SWT: What do these findings indicate about the future of the social work profession? How can social workers play a role in advancing social justice? What are challenges they face?
CW: Social work is framed as a helping profession. Therefore, it serves a vital purpose in providing assistance to individuals, families, and communities in need. The results of BestColleges.com's study reveal a lot about what matters to future social workers, as well as future clients and patients the social workers will interact with. As a result, it is ultra important for those in the profession to stay abreast of these social justice issues.
If the goal is to provide resources to those with the greatest need, it is necessary to center the experiences of those most underserved, marginalized, and historically excluded in society. Just under half of students who actively supported social justice efforts (48%) [reported] that their involvement has impacted their career choices, and 51% indicated it has affected their coursework choices. For those looking to make a difference, entering the field of social work could be a way to do just that.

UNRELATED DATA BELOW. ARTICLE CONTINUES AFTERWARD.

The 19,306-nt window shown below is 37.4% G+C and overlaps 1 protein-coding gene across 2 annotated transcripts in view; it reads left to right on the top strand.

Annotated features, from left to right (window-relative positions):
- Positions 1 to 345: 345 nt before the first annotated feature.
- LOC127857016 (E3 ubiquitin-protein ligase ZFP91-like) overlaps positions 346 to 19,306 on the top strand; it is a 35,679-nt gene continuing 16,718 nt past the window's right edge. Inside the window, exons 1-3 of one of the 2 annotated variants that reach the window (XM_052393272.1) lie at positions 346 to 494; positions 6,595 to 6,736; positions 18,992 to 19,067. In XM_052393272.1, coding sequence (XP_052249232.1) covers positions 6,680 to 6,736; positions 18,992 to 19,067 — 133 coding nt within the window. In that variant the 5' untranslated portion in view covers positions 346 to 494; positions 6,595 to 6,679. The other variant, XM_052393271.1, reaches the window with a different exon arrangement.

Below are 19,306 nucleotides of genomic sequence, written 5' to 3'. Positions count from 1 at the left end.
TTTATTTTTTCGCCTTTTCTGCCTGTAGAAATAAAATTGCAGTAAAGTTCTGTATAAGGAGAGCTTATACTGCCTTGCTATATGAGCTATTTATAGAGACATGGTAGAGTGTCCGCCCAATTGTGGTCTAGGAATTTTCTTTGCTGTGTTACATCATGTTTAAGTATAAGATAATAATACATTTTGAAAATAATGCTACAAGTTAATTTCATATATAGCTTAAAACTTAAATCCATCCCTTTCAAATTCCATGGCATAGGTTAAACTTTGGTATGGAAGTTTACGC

SWT: I’m a student at Penn State, which is a predominantly white institution. Do you think attending a predominately white institution affects the way students learn and view social justice issues?
CW: I think this varies based on the resources colleges and universities commit to addressing, understanding, and dismantling social justice issues on their campus. Historically speaking, predominantly white institutions were not created to support the level of campus diversity we see in the student population today.
As colleges and universities become more diverse, it is necessary that these institutions wrestle with their history and the ways they have reproduced or perpetuated racism, sexism, homophobia, and other social injustices on campus.
SWT: How does the current generation view social justice compared with past generations?
CW: I think the biggest difference between the current and past generations is the sense of urgency and the number of resources available to current students. In the past, students were not able to connect as quickly with others to mobilize and engage with social issues as they are today due to the advent and prevalence of social media.
As well, with the myriad issues we face in society today, including climate change, college affordability, and student homelessness, students are wanting answers to very important questions in a timely manner. It is on us as scholars, administrators, and people who support the work of higher education to work with this current generation of students and meet these challenges head on.
— Elise Tecco is an editorial intern at Social Work Today.